The secret to a good cheeseburger is its freshness. Hot off the grill, with crisp vegetables if you like. Not the kind of food you’d think to put in a can. Nut nowadays anything is possible even a cheeseburger in a can.
To prepare the canned cheeseburger, "Heat the unopened can in a bain-marie for approx. 10 minutes or take the cold cheeseburger out of the can and heat it in a cooking pot/pan. The cheeseburger may be consumed cold or hot. Once opened, please don't leave the product in the can", says the can label.
This is how the cheeseburger looks like ...
"It tastes... not so good. Very bland, kind of like pre-made tomato sauce and a bitter aftertaste.", that's what "Honk" said in The Something Awful Forums.
After "Honk" finished his cheeseburger, he said : "I'm not sick and I say I would eat this thing again if it weren't so expensive. And I really must say that this probably is far better when you're many kilometers away from civilization on top of some mountain and you can whip out a cheeseburger with nearly the same quality as a McDonald's cheeseburger while your friend eats dry bread or power bars."
More pictures taken by "Honk" are shown in The Something Awful Forums. Oh yeah, and the cheeseburger can costs (€ 3,95) or (US $5.86) ... Not cheap!
Acabion GTBO: 340 mph Enclosed Motorcycle Enters Production
With a top speed of 340 mph, it's a full 90 mph faster than a Bugatti Veyron. Acabion GTBO accelerates from 0 to 300mph in 30 seconds. Oh, and that top speed is limited, not what it'd actually be capable of reaching in perfect circumstances. Best of all, Acabion are ready to start production.
The GTBO is capable of more than just jaw-dropping performance figures. By employing low aerodynamic drag, low weight, and low rolling resistance, it's extremely economical, too. Cruising at 100mph it achieves 100mpg. At 250mph, 25mpg.
The GTBO is the brainchild of Peter Maskus, who sees it as the ultimate long-distance transport solution. In the world Maskus envisions, we'll all be using solar-powered, electric mass-transit for short commutes, creating a need for ultra-fast, ultra-efficient, individual, inter-city, rapid transportation. The GTBO fills that need.
If you want a GTBO now, it'll cost you. €1.87 million to be precise. Then there's the three-year wait--that's how long Maskus says it'll take to build one.
Google enhanced its Google Maps service with the Street View feature, debuted in May 2007, that enables users to view and navigate 360-degree street-level digital images of 21 U.S. cities, including San Francisco, Denver, Las Vegas, Miami and the Big Apple. (To see the full list, go to maps.google.com and click the Street View link on the upper-right corner.)
Once you zoom in close enough, you can click the Street View link and look around the location, or click an arrow to see the next Street View photo.
Google partnered with Immersive Media Co. for the underlying photo technology and has worked with third-party firms for street-level photography for the additional cities outside of California. Only San Francisco and San Diego use high-resolution street-level images, however. Other cities use lower-res captures.
To snap the pictures, Google mounted digital cameras on the roof of passenger cars -- reportedly Chevy Cobalts, according to Gizmodo -- and drove around San Francisco and San Diego.
Interestingly enough, Google managed to snap some car accidents during street view capturing like this one and this one!
"Get your coffee fix, fast!" iPhone/iPod Touch application that allows the users to purchase their favorite Starbucks drink without waiting in line. This application also includes QuickPay, a swipe transaction system using semacode technology.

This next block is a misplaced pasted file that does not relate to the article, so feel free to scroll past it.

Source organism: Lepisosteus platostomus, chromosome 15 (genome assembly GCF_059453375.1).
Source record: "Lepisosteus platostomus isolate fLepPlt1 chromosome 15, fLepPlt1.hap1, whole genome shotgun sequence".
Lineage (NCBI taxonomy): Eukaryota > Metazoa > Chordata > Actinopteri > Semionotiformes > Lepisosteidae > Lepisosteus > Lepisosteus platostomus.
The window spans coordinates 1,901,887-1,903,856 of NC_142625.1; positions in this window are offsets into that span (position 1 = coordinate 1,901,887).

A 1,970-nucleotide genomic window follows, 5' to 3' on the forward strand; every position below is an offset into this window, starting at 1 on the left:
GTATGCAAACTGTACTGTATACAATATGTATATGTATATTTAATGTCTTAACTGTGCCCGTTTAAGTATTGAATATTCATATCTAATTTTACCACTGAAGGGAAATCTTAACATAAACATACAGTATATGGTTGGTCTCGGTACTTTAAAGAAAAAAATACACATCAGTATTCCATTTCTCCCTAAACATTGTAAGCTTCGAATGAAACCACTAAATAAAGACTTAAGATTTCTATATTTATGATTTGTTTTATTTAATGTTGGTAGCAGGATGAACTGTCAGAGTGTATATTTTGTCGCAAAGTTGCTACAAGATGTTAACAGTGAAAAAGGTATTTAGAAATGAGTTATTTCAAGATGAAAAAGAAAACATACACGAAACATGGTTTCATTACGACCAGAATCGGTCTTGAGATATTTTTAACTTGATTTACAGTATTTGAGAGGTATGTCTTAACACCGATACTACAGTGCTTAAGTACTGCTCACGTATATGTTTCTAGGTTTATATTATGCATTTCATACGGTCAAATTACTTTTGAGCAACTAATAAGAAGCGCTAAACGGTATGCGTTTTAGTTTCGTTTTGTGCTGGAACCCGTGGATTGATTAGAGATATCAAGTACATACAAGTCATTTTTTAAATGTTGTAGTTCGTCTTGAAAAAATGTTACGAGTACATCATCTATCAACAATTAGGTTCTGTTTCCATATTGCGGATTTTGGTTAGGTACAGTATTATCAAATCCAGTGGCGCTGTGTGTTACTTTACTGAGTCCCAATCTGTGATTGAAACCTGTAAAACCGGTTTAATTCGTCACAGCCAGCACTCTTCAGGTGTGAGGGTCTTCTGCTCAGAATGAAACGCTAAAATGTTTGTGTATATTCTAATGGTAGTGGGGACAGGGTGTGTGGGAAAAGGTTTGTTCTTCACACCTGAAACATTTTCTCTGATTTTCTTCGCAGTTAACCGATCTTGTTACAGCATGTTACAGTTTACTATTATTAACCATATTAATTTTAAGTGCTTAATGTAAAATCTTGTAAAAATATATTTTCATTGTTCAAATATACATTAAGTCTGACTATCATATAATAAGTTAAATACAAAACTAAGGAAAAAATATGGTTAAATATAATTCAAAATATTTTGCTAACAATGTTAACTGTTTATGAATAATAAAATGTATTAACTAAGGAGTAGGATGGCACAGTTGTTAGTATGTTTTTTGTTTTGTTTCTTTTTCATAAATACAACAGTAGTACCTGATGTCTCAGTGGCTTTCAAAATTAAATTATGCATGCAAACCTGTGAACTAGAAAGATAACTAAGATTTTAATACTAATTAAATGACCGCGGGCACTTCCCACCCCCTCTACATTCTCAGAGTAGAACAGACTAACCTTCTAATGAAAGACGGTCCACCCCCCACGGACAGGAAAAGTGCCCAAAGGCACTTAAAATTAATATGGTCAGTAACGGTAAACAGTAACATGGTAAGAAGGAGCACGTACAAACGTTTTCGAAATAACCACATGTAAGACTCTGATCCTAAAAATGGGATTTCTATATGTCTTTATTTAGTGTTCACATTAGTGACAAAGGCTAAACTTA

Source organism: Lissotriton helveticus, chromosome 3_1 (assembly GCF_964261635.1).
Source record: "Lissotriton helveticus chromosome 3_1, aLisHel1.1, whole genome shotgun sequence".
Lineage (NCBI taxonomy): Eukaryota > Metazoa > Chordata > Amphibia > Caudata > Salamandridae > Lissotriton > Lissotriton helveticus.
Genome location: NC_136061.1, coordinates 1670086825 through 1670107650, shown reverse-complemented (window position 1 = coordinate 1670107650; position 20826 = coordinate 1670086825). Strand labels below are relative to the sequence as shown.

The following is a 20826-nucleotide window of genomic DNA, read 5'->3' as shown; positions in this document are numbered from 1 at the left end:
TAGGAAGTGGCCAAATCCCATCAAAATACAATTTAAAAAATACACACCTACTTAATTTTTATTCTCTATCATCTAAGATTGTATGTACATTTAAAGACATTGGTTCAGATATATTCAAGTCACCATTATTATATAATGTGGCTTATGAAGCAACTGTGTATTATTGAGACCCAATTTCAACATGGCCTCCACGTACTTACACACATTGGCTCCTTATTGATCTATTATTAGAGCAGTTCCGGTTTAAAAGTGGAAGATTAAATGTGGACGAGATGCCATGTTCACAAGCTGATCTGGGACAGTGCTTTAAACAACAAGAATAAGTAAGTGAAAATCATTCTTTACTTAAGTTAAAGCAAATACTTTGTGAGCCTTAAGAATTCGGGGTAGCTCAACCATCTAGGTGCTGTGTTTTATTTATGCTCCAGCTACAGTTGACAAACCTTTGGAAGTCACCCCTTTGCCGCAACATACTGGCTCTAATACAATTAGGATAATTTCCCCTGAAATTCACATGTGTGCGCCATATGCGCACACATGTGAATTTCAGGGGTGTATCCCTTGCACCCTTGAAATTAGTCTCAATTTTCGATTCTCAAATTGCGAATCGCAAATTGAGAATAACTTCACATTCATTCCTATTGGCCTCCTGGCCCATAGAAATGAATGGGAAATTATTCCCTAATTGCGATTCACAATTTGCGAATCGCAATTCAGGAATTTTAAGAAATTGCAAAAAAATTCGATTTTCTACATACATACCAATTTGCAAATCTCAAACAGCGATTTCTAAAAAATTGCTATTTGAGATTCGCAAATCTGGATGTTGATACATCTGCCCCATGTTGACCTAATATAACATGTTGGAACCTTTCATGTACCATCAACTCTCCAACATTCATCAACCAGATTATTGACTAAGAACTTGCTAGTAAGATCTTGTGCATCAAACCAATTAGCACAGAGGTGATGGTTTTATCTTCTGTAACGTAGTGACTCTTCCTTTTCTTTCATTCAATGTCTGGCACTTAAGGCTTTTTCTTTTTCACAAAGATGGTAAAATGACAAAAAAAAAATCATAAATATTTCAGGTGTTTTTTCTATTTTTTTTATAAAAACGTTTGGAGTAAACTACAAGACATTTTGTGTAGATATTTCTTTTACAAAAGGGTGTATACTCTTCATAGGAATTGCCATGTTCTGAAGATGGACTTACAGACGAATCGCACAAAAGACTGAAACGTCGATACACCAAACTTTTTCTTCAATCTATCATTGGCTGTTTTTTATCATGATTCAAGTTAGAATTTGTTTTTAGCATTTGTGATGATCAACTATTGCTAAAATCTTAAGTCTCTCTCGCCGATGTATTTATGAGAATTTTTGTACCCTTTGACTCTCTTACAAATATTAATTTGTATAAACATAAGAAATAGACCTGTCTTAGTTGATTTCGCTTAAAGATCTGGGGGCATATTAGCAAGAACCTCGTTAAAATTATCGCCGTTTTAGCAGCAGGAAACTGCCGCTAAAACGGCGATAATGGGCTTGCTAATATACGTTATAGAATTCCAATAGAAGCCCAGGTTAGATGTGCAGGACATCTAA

This is just a design concept but it looks so cool and the pictures sure look so real !!!
Last September I talked little bit about USB 3.0 coming soon in 2010. Engadget was able to spot USB 3.0 in CES 2008 and take few pictures of the new connector and compare it with the old USB 2.0 ...
"We just got a chance to check the connectors and compare with the old 2.0 standard (which the reps tell us is backward compatible, of course). With speeds of 4.8 Gbit/s (600 MB/s), and a powering system which intelligently cuts the juice when you're not using a device, we have a feeling you'll want. Too bad we all have to wait till 2010... the year we make contact... with USB 3.0", said Joshua Topolsky from Engadget.
When it comes to serious gaming, LCDs are kind of slow. And most screens are just so square. This week Alienware introduced a 2880x900 curved monitor. It's a DLP rear-projection monitor that lit by LEDs, so it's easier on the eyes and consumes less energy than a normal CRT monitor. It's also three times faster than most LCDs, with a .02ms response time.
This thing is awesome to look at, but it's not perfect yet: if you look closely, you'll see vertical shadows at intervals on the screen. It's also not as bright as we might like. Alienware thinks it may be fixed up and ready to ship in the second half of this year. No word yet on pricing: the PR guy told DVICE it would be "more expensive than a 24' but less expensive than a Kia." Very reassuring.
SanDisk Introduces Handmade 18K Gold USB Necklaces At CES 2008
Philips has been making expensive Swarovski-encrusted accessories for women for a while now and we lately saw their new Active Crystal Collection at CES 2008 show. It looks like they have got a competitor now, with SanDisk showing their new prototype USB necklaces.
No word whether they are going to put them into production, but one thing is for sure that these USB necklaces look stunning. They are hand-made gold creations with Onyx centers on a gold chain. Pictured above boasts a 4GB hard drive with a tiny diamond entrenched in its handle. Anyway, the news in the air is that these beautiful USB necklaces will have 12GB of memory and obviously, a high price tag ;)